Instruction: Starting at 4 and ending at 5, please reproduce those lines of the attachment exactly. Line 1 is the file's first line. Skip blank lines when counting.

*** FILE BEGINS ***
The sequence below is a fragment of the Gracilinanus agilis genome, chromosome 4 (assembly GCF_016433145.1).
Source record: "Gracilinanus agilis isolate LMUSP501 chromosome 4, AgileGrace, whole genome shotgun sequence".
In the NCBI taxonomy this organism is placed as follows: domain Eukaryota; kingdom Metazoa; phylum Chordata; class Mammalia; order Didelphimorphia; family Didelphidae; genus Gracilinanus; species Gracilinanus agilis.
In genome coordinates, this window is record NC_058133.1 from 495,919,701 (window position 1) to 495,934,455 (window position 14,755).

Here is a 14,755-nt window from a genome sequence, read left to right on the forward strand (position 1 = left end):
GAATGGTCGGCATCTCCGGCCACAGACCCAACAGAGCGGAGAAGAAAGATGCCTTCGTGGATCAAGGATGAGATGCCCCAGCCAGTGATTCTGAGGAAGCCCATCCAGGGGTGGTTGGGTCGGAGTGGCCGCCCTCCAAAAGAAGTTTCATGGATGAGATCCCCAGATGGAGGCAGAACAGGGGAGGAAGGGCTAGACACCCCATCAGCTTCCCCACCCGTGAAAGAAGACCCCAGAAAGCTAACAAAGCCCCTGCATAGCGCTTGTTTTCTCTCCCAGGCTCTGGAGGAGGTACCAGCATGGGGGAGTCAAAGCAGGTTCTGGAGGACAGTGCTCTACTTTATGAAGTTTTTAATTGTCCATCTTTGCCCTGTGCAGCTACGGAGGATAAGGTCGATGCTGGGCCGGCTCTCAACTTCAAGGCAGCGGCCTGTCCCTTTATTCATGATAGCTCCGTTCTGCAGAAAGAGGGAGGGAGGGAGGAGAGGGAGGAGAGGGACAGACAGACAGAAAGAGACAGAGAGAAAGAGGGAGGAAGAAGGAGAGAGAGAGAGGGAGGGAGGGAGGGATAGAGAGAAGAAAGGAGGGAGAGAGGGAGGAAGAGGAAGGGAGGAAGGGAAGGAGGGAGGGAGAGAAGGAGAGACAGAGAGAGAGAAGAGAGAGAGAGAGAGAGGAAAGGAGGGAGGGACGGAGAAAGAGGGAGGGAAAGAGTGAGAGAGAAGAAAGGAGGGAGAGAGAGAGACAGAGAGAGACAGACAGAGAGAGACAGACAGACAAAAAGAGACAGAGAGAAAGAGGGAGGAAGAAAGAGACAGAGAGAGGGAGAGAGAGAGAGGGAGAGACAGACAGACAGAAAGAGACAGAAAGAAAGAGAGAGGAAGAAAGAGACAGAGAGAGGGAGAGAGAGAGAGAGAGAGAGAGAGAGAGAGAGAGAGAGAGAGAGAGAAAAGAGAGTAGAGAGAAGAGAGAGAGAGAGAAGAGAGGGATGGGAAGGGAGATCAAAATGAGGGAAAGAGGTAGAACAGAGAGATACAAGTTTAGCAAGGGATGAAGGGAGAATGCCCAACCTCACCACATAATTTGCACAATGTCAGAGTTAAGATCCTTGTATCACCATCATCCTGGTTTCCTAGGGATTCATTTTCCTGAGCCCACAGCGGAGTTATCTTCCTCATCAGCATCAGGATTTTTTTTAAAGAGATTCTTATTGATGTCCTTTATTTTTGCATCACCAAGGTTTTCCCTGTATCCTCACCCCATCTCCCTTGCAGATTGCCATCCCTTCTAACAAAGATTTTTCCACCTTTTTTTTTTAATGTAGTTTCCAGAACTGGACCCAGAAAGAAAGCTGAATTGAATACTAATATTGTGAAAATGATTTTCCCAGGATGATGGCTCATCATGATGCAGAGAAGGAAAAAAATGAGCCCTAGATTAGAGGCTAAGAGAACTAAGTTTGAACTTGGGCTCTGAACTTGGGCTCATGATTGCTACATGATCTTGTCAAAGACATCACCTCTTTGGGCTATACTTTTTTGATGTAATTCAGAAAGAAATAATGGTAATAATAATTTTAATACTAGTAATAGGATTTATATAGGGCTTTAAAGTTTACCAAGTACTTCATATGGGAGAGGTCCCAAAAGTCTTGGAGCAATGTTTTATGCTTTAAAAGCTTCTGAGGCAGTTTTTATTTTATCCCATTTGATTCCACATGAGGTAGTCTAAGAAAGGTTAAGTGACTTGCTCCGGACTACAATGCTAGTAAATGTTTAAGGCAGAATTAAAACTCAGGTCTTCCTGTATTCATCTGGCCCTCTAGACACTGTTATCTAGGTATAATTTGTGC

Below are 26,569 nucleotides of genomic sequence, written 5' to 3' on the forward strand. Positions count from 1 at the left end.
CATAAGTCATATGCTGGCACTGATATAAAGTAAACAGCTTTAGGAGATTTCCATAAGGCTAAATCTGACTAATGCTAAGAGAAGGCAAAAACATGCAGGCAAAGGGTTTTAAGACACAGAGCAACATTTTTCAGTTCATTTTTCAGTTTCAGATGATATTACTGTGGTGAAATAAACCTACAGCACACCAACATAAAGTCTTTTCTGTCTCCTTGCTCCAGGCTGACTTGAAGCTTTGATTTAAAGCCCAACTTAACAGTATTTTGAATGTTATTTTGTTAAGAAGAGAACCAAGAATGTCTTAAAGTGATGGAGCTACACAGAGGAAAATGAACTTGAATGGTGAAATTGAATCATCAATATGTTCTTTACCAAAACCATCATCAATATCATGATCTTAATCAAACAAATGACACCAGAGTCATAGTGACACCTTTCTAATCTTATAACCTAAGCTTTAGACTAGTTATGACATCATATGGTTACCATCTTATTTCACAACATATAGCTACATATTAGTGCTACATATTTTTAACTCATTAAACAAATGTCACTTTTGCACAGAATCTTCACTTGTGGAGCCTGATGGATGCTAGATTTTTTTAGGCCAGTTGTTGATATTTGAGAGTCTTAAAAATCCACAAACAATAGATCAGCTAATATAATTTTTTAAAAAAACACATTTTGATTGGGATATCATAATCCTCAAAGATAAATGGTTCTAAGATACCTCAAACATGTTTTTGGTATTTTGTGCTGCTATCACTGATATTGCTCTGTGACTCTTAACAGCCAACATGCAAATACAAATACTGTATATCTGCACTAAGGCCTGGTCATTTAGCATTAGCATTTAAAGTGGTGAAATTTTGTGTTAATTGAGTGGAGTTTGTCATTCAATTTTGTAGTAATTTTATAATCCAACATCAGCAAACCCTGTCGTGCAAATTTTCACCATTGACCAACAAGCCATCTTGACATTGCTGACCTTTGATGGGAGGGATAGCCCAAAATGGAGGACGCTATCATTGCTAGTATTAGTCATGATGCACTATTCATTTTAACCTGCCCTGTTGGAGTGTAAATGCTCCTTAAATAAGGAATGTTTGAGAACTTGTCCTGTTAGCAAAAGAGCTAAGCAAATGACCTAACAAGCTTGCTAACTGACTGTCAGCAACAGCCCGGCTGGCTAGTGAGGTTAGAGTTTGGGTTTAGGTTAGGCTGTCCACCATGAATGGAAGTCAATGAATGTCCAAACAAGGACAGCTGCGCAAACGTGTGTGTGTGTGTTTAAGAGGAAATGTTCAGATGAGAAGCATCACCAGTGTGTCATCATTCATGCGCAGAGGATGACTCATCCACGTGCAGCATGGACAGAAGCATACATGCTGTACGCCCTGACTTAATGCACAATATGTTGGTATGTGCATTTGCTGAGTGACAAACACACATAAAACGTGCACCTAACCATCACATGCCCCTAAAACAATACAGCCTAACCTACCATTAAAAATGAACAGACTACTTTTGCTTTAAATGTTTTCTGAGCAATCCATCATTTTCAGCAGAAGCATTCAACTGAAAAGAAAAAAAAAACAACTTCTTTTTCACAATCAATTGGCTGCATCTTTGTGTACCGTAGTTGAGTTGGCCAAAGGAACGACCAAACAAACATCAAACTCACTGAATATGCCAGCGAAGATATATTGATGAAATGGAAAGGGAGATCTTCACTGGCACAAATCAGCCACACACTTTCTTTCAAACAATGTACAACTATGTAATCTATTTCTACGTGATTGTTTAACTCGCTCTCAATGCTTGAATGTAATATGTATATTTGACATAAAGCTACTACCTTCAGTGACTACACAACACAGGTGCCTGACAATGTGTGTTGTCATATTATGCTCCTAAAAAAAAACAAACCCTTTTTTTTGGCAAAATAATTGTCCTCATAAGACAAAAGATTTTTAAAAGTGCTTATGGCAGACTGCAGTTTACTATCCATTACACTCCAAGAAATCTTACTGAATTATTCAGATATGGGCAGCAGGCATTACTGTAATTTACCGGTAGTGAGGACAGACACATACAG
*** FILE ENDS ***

In genome coordinates, this window is record NC_058133.1 from 495,919,701 (window position 1) to 495,934,455 (window position 14,755).

Here is a 14,755-nt window from a genome sequence, read left to right on the forward strand (position 1 = left end):